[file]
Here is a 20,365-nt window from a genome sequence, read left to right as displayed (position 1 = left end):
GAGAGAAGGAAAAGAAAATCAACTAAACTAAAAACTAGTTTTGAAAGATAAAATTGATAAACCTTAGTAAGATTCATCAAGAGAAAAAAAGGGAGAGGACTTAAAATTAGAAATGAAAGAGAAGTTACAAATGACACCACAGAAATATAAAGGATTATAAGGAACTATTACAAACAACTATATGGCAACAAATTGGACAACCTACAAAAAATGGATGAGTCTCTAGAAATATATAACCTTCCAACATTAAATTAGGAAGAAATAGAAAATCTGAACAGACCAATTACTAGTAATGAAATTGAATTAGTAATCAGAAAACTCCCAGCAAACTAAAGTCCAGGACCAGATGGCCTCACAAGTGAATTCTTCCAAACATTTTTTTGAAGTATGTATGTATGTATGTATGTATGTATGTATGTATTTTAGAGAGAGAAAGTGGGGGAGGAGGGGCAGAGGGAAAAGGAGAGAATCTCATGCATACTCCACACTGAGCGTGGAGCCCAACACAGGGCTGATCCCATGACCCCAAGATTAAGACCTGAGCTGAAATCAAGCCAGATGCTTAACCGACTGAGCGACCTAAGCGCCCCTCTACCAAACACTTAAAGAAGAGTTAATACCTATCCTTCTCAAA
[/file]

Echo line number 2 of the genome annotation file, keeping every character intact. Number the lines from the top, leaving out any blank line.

GAGAGAAGGAAAAGAAAATCAACTAAACTAAAAACTAGTTTTGAAAGATAAAATTGATAAACCTTAGTAAGATTCATCAAGAGAAAAAAAGGGAGAGGACTTAAAATTAGAAATGAAAGAGAAGTTACAAATGACACCACAGAAATATAAAGGATTATAAGGAACTATTACAAACAACTATATGGCAACAAATTGGACAACCTACAAAAAATGGATGAGTCTCTAGAAATATATAACCTTCCAACATTAAATTAGGAAGAAATAGAAAATCTGAACAGACCAATTACTAGTAATGAAATTGAATTAGTAATCAGAAAACTCCCAGCAAACTAAAGTCCAGGACCAGATGGCCTCACAAGTGAATTCTTCCAAACATTTTTTTGAAGTATGTATGTATGTATGTATGTATGTATGTATGTATTTTAGAGAGAGAAAGTGGGGGAGGAGGGGCAGAGGGAAAAGGAGAGAATCTCATGCATACTCCACACTGAGCGTGGAGCCCAACACAGGGCTGATCCCATGACCCCAAGATTAAGACCTGAGCTGAAATCAAGCCAGATGCTTAACCGACTGAGCGACCTAAGCGCCCCTCTACCAAACACTTAAAGAAGAGTTAATACCTATCCTTCTCAAA